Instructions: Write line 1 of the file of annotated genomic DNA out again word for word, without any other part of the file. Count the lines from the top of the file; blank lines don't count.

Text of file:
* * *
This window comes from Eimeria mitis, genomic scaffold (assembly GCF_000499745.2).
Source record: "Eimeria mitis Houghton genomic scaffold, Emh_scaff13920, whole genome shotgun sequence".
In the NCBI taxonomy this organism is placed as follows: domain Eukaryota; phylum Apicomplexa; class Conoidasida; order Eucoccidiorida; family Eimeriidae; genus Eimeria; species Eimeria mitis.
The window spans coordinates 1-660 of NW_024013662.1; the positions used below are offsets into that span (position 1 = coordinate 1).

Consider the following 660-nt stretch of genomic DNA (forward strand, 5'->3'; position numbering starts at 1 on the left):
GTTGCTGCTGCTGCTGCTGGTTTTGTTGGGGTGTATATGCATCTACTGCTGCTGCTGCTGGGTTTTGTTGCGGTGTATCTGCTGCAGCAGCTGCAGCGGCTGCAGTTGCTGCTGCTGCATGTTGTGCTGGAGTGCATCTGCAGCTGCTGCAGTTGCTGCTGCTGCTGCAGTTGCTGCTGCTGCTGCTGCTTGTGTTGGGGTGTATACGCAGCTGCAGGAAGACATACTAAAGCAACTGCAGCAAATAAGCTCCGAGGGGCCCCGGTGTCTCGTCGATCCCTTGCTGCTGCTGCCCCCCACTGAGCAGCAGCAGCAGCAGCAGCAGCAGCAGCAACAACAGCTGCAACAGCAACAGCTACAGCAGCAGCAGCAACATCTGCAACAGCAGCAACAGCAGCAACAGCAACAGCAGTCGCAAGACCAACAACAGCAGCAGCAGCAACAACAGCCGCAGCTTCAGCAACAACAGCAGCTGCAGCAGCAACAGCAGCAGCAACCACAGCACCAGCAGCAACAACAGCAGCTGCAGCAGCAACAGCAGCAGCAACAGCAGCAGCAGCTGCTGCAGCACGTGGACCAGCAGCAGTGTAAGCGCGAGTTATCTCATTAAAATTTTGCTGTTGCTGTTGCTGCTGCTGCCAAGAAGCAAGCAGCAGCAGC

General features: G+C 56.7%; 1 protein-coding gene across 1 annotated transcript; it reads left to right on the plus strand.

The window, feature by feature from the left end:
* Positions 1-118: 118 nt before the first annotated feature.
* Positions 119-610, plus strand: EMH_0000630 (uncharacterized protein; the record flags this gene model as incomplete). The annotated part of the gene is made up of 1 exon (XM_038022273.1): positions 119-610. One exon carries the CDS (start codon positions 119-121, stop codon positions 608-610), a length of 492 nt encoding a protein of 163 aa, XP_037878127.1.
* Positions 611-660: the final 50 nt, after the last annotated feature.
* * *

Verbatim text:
This window comes from Eimeria mitis, genomic scaffold (assembly GCF_000499745.2).